Industry bodies outline next steps to regulate lobbyists

The UK public affairs industry will have a new self-regulatory body by early next year, under plans drawn up by the industry's three main representative bodies.

Industry bodies outline next steps to regulate lobbyists

The APPC, CIPR and PRCA have explained how they hope to inject greater transparency into lobbying.

The three bodies propose: 'A new organisation, to be known as the UK Public Affairs Council (PAC), should be established at the earliest opportunity in 2010.

'Membership of the PAC will be through the three signatory regulatory membership bodies, the APPC, CIPR and PRCA, plus, at an early opportunity, the PAC will examine which other appropriate regulated membership bodies might also be invited to join.'

An 'implementation team' is now being established to take forward the detailed issues to be resolved.

The team will be chaired by Sir Philip Mawer, the Prime Minister's independent adviser on ministers' interests and former parliamentary commissioner for standards, dubbed the 'Commons sleaze buster' by the press.

The latest plans were revealed in a joint statement this week. The APPC, CIPR and PRCA now intend to consult their memberships on the proposals.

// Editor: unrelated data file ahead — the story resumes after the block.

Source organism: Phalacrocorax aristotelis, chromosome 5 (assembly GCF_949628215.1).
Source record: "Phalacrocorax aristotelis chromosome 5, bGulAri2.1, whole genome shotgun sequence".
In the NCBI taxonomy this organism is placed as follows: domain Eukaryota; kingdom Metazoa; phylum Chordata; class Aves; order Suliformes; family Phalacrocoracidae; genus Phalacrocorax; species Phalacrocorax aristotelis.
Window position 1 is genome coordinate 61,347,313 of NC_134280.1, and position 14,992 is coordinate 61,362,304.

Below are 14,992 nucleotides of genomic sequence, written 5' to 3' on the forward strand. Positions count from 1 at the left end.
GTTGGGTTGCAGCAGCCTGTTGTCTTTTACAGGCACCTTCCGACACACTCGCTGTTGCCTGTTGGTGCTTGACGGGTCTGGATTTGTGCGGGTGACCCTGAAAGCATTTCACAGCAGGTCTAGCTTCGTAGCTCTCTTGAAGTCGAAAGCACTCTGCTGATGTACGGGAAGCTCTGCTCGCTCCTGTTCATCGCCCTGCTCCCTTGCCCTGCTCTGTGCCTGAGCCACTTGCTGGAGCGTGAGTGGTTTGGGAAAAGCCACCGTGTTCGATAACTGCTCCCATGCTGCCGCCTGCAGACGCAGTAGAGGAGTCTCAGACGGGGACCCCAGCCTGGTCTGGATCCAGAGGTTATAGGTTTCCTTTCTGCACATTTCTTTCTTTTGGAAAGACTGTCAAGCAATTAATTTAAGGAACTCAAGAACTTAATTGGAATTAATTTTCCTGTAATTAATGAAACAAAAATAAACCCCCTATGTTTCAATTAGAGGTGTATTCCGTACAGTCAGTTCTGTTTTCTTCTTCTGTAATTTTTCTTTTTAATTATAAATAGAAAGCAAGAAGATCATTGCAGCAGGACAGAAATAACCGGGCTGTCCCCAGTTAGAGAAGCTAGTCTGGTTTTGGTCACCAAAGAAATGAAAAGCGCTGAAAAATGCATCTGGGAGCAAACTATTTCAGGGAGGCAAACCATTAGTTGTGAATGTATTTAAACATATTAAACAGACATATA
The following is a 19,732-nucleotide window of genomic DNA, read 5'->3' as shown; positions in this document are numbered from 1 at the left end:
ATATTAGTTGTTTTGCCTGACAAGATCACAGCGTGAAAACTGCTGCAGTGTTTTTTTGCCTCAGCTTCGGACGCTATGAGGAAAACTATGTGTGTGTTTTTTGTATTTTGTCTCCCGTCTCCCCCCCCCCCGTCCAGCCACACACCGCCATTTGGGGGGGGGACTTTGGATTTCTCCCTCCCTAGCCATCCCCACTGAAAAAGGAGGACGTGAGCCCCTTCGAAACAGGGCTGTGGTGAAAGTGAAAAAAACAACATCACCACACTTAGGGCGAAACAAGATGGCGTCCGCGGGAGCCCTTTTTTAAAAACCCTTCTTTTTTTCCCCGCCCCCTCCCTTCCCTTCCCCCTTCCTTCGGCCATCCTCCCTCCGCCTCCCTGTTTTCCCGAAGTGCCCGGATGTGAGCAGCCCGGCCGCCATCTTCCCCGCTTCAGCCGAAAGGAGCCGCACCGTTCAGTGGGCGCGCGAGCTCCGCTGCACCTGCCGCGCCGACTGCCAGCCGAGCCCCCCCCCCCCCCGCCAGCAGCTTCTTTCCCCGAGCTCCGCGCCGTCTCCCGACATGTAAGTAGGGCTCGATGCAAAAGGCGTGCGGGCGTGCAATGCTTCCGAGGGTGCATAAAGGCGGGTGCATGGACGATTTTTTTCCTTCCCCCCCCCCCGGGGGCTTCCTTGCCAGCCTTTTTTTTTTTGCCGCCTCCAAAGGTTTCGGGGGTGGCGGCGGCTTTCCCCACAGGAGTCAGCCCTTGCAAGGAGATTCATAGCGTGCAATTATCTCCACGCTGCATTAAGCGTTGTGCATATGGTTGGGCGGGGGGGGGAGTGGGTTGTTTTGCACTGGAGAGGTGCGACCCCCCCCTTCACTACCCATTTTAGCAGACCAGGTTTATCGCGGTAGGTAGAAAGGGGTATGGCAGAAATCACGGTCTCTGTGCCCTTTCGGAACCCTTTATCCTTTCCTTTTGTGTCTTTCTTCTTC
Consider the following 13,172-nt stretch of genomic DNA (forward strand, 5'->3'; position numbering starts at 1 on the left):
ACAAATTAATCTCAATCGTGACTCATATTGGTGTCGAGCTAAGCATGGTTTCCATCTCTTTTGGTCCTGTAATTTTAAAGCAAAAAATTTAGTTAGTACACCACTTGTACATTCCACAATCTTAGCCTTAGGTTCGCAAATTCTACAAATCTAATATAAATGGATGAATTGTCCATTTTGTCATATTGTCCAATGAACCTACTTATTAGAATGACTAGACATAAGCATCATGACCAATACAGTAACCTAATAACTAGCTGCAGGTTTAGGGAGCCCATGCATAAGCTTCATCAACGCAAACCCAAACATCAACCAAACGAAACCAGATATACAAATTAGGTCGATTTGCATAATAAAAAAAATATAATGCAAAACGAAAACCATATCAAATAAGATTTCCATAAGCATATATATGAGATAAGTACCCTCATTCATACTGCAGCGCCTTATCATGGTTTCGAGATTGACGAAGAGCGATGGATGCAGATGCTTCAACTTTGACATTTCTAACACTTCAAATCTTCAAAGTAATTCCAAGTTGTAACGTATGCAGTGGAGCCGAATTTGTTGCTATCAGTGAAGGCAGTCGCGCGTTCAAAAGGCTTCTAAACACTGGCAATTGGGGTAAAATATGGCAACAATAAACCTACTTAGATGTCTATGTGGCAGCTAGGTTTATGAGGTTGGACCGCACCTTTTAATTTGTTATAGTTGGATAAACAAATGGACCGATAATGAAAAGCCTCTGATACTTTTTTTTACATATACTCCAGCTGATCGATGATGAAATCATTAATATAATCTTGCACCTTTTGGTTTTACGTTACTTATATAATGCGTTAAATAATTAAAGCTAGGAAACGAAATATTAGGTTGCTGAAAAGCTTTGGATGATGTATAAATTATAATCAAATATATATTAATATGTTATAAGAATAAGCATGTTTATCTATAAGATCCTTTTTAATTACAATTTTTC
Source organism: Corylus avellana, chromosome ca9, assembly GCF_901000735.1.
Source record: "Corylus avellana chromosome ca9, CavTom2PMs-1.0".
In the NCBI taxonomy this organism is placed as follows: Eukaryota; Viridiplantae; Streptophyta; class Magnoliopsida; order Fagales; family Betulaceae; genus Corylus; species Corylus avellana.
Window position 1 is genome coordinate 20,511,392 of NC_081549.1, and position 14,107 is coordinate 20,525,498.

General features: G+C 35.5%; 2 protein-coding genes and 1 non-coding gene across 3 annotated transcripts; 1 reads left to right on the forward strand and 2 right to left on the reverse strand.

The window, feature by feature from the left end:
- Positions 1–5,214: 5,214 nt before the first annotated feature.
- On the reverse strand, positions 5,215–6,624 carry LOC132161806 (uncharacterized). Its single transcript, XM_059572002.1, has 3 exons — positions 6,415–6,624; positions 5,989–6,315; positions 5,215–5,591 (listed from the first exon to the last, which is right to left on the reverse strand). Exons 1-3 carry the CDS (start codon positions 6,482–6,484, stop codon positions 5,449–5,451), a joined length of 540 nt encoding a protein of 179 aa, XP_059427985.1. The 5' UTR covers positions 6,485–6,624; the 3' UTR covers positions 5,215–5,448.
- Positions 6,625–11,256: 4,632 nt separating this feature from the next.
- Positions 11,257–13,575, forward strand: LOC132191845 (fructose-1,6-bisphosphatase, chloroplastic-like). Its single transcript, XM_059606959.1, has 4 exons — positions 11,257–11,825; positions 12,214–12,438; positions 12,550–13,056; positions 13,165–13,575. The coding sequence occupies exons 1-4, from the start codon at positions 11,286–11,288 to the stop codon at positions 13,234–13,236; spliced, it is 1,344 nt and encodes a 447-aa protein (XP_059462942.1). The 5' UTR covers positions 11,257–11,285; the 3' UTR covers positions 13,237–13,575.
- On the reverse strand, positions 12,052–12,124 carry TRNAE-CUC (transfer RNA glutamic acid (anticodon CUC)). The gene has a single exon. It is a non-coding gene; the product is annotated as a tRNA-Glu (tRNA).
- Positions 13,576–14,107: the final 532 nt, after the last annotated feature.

The new plans state that the PAC will 'seek to be the self-regulatory body for all involved in lobbying institutions of government, or advising on the lobbying of institutions of government ...

'It will promote openness, transparency and high standards of professional conduct through the maintenance of a publicly available register and enforceable standards of behaviour.'

Once the council is up and running, it is expected to be chaired by 'a senior independent person of stature, from outside the public affairs industry, and will draw on others from outside the industry'. As revealed by PRWeek earlier this year (1 May), the industry bodies plan to award a kite mark to organisations that sign up to the council.

This week's statement reads: 'The Public Affairs Council will work to establish a kite mark awarded to member organisations meeting the standards defined by the PAC.

'Withdrawal of the kite mark would be one of the sanctions available against members found to be in breach of the required standards.'

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